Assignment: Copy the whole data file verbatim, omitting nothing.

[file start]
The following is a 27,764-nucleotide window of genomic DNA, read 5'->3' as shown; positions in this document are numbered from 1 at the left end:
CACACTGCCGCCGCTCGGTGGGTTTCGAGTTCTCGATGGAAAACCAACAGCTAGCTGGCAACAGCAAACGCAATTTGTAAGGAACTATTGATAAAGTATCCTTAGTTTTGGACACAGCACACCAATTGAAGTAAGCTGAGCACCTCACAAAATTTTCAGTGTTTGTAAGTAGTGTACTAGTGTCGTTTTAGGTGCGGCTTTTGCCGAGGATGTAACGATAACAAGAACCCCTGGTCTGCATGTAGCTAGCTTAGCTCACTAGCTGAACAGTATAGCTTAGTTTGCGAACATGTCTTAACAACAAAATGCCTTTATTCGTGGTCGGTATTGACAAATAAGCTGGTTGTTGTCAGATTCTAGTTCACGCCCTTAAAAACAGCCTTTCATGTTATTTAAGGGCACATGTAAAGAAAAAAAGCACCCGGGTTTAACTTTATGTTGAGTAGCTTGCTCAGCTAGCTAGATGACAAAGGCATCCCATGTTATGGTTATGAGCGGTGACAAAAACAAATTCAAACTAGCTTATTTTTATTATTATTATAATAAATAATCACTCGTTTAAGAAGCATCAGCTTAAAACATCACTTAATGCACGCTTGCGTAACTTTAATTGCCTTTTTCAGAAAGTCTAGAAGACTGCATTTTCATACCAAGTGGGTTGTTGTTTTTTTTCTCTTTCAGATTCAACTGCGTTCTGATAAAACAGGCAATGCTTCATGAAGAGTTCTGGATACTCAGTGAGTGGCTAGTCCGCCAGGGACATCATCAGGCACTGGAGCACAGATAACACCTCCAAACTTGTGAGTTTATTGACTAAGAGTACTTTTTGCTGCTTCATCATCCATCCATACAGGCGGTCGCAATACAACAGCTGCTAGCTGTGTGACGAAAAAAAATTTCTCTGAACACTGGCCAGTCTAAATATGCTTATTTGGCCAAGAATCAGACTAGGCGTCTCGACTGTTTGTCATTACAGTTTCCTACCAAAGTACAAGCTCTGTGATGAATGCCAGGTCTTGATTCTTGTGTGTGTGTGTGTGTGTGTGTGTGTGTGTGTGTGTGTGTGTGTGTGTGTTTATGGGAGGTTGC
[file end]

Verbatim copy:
The following is a 27,764-nucleotide window of genomic DNA, read 5'->3' as shown; positions in this document are numbered from 1 at the left end:
CACACTGCCGCCGCTCGGTGGGTTTCGAGTTCTCGATGGAAAACCAACAGCTAGCTGGCAACAGCAAACGCAATTTGTAAGGAACTATTGATAAAGTATCCTTAGTTTTGGACACAGCACACCAATTGAAGTAAGCTGAGCACCTCACAAAATTTTCAGTGTTTGTAAGTAGTGTACTAGTGTCGTTTTAGGTGCGGCTTTTGCCGAGGATGTAACGATAACAAGAACCCCTGGTCTGCATGTAGCTAGCTTAGCTCACTAGCTGAACAGTATAGCTTAGTTTGCGAACATGTCTTAACAACAAAATGCCTTTATTCGTGGTCGGTATTGACAAATAAGCTGGTTGTTGTCAGATTCTAGTTCACGCCCTTAAAAACAGCCTTTCATGTTATTTAAGGGCACATGTAAAGAAAAAAAGCACCCGGGTTTAACTTTATGTTGAGTAGCTTGCTCAGCTAGCTAGATGACAAAGGCATCCCATGTTATGGTTATGAGCGGTGACAAAAACAAATTCAAACTAGCTTATTTTTATTATTATTATAATAAATAATCACTCGTTTAAGAAGCATCAGCTTAAAACATCACTTAATGCACGCTTGCGTAACTTTAATTGCCTTTTTCAGAAAGTCTAGAAGACTGCATTTTCATACCAAGTGGGTTGTTGTTTTTTTTCTCTTTCAGATTCAACTGCGTTCTGATAAAACAGGCAATGCTTCATGAAGAGTTCTGGATACTCAGTGAGTGGCTAGTCCGCCAGGGACATCATCAGGCACTGGAGCACAGATAACACCTCCAAACTTGTGAGTTTATTGACTAAGAGTACTTTTTGCTGCTTCATCATCCATCCATACAGGCGGTCGCAATACAACAGCTGCTAGCTGTGTGACGAAAAAAAATTTCTCTGAACACTGGCCAGTCTAAATATGCTTATTTGGCCAAGAATCAGACTAGGCGTCTCGACTGTTTGTCATTACAGTTTCCTACCAAAGTACAAGCTCTGTGATGAATGCCAGGTCTTGATTCTTGTGTGTGTGTGTGTGTGTGTGTGTGTGTGTGTGTGTGTGTGTGTGTGTGTTTATGGGAGGTTGC